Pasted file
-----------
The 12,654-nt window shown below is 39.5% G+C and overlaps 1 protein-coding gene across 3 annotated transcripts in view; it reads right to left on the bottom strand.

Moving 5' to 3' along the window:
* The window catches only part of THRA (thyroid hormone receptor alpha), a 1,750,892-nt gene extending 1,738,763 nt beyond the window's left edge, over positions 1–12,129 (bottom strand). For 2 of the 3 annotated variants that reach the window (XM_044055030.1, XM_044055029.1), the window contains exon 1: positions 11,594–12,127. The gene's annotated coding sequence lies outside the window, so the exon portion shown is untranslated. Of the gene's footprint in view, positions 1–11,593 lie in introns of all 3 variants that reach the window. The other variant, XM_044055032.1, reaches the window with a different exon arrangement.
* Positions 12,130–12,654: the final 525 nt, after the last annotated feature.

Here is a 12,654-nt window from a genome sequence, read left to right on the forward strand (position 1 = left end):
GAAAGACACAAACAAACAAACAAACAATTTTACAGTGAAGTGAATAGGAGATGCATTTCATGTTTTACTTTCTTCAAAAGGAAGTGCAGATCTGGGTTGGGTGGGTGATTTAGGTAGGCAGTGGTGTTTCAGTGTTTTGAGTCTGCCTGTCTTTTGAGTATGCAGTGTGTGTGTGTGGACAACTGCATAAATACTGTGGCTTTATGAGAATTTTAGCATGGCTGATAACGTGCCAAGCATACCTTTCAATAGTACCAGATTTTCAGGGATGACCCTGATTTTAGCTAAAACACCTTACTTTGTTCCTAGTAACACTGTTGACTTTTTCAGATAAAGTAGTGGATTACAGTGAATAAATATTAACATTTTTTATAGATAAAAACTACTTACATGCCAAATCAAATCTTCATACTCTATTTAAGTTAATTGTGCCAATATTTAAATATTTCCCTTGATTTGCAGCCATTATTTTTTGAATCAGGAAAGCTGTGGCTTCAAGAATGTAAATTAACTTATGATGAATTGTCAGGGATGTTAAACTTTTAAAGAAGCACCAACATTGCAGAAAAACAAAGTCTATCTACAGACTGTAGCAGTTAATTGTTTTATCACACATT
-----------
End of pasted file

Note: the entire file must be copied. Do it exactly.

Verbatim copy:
The 12,654-nt window shown below is 39.5% G+C and overlaps 1 protein-coding gene across 3 annotated transcripts in view; it reads right to left on the bottom strand.

Moving 5' to 3' along the window:
* The window catches only part of THRA (thyroid hormone receptor alpha), a 1,750,892-nt gene extending 1,738,763 nt beyond the window's left edge, over positions 1–12,129 (bottom strand). For 2 of the 3 annotated variants that reach the window (XM_044055030.1, XM_044055029.1), the window contains exon 1: positions 11,594–12,127. The gene's annotated coding sequence lies outside the window, so the exon portion shown is untranslated. Of the gene's footprint in view, positions 1–11,593 lie in introns of all 3 variants that reach the window. The other variant, XM_044055032.1, reaches the window with a different exon arrangement.
* Positions 12,130–12,654: the final 525 nt, after the last annotated feature.

Here is a 12,654-nt window from a genome sequence, read left to right on the forward strand (position 1 = left end):
GAAAGACACAAACAAACAAACAAACAATTTTACAGTGAAGTGAATAGGAGATGCATTTCATGTTTTACTTTCTTCAAAAGGAAGTGCAGATCTGGGTTGGGTGGGTGATTTAGGTAGGCAGTGGTGTTTCAGTGTTTTGAGTCTGCCTGTCTTTTGAGTATGCAGTGTGTGTGTGTGGACAACTGCATAAATACTGTGGCTTTATGAGAATTTTAGCATGGCTGATAACGTGCCAAGCATACCTTTCAATAGTACCAGATTTTCAGGGATGACCCTGATTTTAGCTAAAACACCTTACTTTGTTCCTAGTAACACTGTTGACTTTTTCAGATAAAGTAGTGGATTACAGTGAATAAATATTAACATTTTTTATAGATAAAAACTACTTACATGCCAAATCAAATCTTCATACTCTATTTAAGTTAATTGTGCCAATATTTAAATATTTCCCTTGATTTGCAGCCATTATTTTTTGAATCAGGAAAGCTGTGGCTTCAAGAATGTAAATTAACTTATGATGAATTGTCAGGGATGTTAAACTTTTAAAGAAGCACCAACATTGCAGAAAAACAAAGTCTATCTACAGACTGTAGCAGTTAATTGTTTTATCACACATT